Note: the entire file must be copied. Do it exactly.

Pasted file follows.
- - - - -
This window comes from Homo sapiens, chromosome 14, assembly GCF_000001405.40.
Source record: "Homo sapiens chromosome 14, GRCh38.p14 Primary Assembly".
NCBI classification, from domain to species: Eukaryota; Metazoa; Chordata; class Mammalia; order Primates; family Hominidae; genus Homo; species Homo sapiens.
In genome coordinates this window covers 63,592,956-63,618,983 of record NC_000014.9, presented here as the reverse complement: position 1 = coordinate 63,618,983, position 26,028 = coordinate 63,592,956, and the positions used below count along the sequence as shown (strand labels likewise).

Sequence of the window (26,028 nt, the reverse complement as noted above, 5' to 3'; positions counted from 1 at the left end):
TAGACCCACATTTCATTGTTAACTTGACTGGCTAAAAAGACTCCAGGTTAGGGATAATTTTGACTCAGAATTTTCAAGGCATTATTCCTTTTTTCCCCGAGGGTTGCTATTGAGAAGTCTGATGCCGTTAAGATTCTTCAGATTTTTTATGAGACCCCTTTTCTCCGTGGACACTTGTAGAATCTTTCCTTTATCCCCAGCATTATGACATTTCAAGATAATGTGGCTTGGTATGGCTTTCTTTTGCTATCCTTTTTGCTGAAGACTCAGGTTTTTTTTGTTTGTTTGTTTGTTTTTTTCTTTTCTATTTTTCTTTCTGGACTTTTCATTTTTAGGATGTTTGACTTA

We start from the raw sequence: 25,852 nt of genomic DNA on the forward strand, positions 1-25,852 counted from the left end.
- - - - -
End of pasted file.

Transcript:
This window comes from Homo sapiens, chromosome 14, assembly GCF_000001405.40.
Source record: "Homo sapiens chromosome 14, GRCh38.p14 Primary Assembly".
NCBI classification, from domain to species: Eukaryota; Metazoa; Chordata; class Mammalia; order Primates; family Hominidae; genus Homo; species Homo sapiens.
In genome coordinates this window covers 63,592,956-63,618,983 of record NC_000014.9, presented here as the reverse complement: position 1 = coordinate 63,618,983, position 26,028 = coordinate 63,592,956, and the positions used below count along the sequence as shown (strand labels likewise).

Sequence of the window (26,028 nt, the reverse complement as noted above, 5' to 3'; positions counted from 1 at the left end):
TAGACCCACATTTCATTGTTAACTTGACTGGCTAAAAAGACTCCAGGTTAGGGATAATTTTGACTCAGAATTTTCAAGGCATTATTCCTTTTTTCCCCGAGGGTTGCTATTGAGAAGTCTGATGCCGTTAAGATTCTTCAGATTTTTTATGAGACCCCTTTTCTCCGTGGACACTTGTAGAATCTTTCCTTTATCCCCAGCATTATGACATTTCAAGATAATGTGGCTTGGTATGGCTTTCTTTTGCTATCCTTTTTGCTGAAGACTCAGGTTTTTTTTGTTTGTTTGTTTGTTTTTTTCTTTTCTATTTTTCTTTCTGGACTTTTCATTTTTAGGATGTTTGACTTA

We start from the raw sequence: 25,852 nt of genomic DNA on the forward strand, positions 1-25,852 counted from the left end.